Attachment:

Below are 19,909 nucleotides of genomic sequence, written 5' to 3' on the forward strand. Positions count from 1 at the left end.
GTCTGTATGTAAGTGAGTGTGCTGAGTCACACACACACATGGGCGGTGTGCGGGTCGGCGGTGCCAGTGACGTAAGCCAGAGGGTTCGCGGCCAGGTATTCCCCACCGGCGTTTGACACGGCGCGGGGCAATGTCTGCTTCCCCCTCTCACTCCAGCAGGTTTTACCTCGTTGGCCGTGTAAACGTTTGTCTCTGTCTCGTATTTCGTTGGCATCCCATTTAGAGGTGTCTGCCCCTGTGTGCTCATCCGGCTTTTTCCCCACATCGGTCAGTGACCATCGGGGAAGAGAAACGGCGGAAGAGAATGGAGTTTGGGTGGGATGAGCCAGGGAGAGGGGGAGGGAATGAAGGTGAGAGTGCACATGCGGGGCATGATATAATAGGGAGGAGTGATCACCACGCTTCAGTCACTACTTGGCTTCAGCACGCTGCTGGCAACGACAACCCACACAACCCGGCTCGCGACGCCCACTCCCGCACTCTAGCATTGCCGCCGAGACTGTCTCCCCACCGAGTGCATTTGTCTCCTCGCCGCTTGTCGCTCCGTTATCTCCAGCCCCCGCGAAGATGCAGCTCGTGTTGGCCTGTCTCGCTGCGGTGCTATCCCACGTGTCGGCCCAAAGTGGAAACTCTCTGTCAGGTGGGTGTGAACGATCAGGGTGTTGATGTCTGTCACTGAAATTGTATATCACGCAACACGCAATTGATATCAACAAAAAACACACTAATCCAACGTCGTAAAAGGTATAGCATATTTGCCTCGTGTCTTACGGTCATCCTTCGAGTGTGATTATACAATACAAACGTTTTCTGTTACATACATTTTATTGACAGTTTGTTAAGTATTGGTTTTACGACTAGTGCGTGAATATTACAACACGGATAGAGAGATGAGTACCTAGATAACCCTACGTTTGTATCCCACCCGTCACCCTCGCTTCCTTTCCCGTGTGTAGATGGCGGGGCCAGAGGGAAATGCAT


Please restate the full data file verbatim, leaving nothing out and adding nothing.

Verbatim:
Below are 19,909 nucleotides of genomic sequence, written 5' to 3' on the forward strand. Positions count from 1 at the left end.
GTCTGTATGTAAGTGAGTGTGCTGAGTCACACACACACATGGGCGGTGTGCGGGTCGGCGGTGCCAGTGACGTAAGCCAGAGGGTTCGCGGCCAGGTATTCCCCACCGGCGTTTGACACGGCGCGGGGCAATGTCTGCTTCCCCCTCTCACTCCAGCAGGTTTTACCTCGTTGGCCGTGTAAACGTTTGTCTCTGTCTCGTATTTCGTTGGCATCCCATTTAGAGGTGTCTGCCCCTGTGTGCTCATCCGGCTTTTTCCCCACATCGGTCAGTGACCATCGGGGAAGAGAAACGGCGGAAGAGAATGGAGTTTGGGTGGGATGAGCCAGGGAGAGGGGGAGGGAATGAAGGTGAGAGTGCACATGCGGGGCATGATATAATAGGGAGGAGTGATCACCACGCTTCAGTCACTACTTGGCTTCAGCACGCTGCTGGCAACGACAACCCACACAACCCGGCTCGCGACGCCCACTCCCGCACTCTAGCATTGCCGCCGAGACTGTCTCCCCACCGAGTGCATTTGTCTCCTCGCCGCTTGTCGCTCCGTTATCTCCAGCCCCCGCGAAGATGCAGCTCGTGTTGGCCTGTCTCGCTGCGGTGCTATCCCACGTGTCGGCCCAAAGTGGAAACTCTCTGTCAGGTGGGTGTGAACGATCAGGGTGTTGATGTCTGTCACTGAAATTGTATATCACGCAACACGCAATTGATATCAACAAAAAACACACTAATCCAACGTCGTAAAAGGTATAGCATATTTGCCTCGTGTCTTACGGTCATCCTTCGAGTGTGATTATACAATACAAACGTTTTCTGTTACATACATTTTATTGACAGTTTGTTAAGTATTGGTTTTACGACTAGTGCGTGAATATTACAACACGGATAGAGAGATGAGTACCTAGATAACCCTACGTTTGTATCCCACCCGTCACCCTCGCTTCCTTTCCCGTGTGTAGATGGCGGGGCCAGAGGGAAATGCAT